If the number three does not get the ball, their sole function is to stay glued to the side of the opposing number one. If other members of your own team are already on the number one then call them off, they can not follow the number one into the box, you can. This is where reflexes are important. The opposing number one knows where they are headed but the number three does not. They can not let that number one have a second's peace.

If the opposing number one has the ball then the number three had better be at their side. If you can not get on the stick side then ride off the number one. Remember the number one is most vulnerable when they are crossing the penalty whether they bounce the ball or receive a pass. A good aggressive bump on the line will often be enough to cause a loose ball. If the number one is in the box and awaiting a pass, you should be between them and the penalty line. Watch the number one's eyes for an indication that the ball has been thrown. Your teammates should also let you know when the ball is in the air. At this point give wood, the number one will not be able to catch the ball, it will land on the ground and you have a fifty-fifty shot at it. Those odds are as good as a sure thing for a number three.

If the number one has possession of the ball in the box you should be between them and the goal and pushing them away from the goal at all times. It may not force them out but the farther the distance, the more difficult any shots will be. Keep in mind that a number one will want to keep moving and try to stop them. This will mean that they have to first get moving and second try to position themselves for a shot on goal. Two things are more difficult to do and take longer than one. The longer you delay the number one, the more impatient they will get and the more likely they are to make a mistake. The most important thing that the number three can accomplish is to cause to number one to concentrate on getting free rather than concentrate on the goal. This will prevent the number one from capitalizing on any opportunities that they get.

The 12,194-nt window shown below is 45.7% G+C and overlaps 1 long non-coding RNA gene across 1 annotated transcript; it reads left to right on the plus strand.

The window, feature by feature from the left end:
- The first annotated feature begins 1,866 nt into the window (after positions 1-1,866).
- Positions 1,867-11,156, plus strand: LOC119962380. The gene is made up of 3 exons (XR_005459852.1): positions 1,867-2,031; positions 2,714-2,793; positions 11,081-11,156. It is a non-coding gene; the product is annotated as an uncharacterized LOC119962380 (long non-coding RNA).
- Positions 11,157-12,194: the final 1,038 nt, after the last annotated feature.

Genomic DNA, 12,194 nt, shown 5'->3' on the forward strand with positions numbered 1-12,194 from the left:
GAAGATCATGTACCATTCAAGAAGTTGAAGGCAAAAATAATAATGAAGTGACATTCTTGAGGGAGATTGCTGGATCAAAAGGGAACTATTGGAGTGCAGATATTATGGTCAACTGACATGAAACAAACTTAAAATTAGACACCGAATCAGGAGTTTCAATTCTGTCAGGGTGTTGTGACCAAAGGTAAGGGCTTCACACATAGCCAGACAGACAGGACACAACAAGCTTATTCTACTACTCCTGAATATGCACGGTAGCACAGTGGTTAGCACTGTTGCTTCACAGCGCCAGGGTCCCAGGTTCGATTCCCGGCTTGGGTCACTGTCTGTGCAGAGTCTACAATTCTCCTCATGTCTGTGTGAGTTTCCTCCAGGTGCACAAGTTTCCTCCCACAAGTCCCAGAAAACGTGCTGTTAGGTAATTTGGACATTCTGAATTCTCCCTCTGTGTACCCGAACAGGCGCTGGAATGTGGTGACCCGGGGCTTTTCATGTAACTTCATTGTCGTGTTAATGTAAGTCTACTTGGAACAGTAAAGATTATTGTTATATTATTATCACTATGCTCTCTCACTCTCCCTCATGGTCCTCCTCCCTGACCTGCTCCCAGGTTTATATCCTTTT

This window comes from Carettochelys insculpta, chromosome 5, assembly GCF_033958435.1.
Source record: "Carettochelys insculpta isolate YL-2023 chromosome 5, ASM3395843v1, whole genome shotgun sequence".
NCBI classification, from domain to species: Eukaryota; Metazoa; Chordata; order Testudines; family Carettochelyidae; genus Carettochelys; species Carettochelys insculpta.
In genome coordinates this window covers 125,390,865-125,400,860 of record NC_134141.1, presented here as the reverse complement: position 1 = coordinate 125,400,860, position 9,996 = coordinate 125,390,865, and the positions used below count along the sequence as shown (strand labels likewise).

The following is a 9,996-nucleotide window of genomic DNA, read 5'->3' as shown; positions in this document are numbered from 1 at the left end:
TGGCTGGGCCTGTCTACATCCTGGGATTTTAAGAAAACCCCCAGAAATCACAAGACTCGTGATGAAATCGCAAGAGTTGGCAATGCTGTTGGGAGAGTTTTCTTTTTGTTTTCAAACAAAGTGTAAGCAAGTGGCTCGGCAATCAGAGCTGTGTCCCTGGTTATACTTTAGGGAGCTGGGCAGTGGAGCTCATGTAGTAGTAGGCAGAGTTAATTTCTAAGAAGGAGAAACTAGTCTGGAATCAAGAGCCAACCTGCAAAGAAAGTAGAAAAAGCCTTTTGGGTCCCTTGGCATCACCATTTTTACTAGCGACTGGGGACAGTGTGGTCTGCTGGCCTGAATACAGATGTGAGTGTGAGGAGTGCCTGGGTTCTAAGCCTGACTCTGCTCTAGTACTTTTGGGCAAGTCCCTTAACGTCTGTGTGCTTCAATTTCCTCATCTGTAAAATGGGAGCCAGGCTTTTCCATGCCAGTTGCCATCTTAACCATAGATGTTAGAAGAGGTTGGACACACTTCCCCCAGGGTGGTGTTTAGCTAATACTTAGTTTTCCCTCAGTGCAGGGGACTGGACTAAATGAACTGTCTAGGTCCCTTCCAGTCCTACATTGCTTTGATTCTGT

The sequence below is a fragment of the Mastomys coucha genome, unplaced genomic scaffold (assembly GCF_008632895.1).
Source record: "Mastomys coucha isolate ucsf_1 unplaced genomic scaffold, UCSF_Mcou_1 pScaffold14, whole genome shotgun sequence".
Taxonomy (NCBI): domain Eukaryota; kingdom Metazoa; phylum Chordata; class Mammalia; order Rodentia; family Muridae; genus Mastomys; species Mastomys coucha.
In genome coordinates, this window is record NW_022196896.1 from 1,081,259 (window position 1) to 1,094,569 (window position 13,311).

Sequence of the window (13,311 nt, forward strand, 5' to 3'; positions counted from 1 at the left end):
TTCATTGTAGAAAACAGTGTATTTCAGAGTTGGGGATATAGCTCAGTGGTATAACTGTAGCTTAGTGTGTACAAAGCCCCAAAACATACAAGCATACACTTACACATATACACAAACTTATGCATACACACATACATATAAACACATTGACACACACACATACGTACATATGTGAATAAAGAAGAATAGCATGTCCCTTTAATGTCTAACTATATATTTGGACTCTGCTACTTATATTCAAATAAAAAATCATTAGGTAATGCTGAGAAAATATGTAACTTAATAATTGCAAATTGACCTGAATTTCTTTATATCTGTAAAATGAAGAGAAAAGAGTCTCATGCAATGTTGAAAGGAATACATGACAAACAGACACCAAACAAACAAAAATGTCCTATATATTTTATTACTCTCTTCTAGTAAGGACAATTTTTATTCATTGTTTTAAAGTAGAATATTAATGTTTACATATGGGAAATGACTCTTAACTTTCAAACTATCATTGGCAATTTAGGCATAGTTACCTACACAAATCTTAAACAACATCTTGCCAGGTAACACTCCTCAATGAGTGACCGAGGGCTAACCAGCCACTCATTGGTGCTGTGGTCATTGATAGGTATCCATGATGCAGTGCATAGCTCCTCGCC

The number three must be proficient at the overhand and underhand bounce. The underhand bounce will probably be used more often since the number three primarily gets the ball after a missed shot at goal (sec. 5A). If there are players in your way when coming out of the box, do not be afraid to go right through them since they are in your line, it will be they who draw the penalty.


It is my hope that the readers of this guide get a feeling for the possibilities for strategy in a polocrosse match rather than a memorization of absolutes. If you are thinking about what to try the next time you are playing then I have achieved my goal. The only idea contained here that should be set in concrete is that polocrosse is a team sport and should be played as such. A group of individuals with weaker skills that plays as a unit will have a more consistent performance, and probably get more enjoyment out of playing polocrosse. Since, this is one of the few group activities for riders it serves as a social vehicle in addition to being a sport. The main thing is to have fun and to play safely.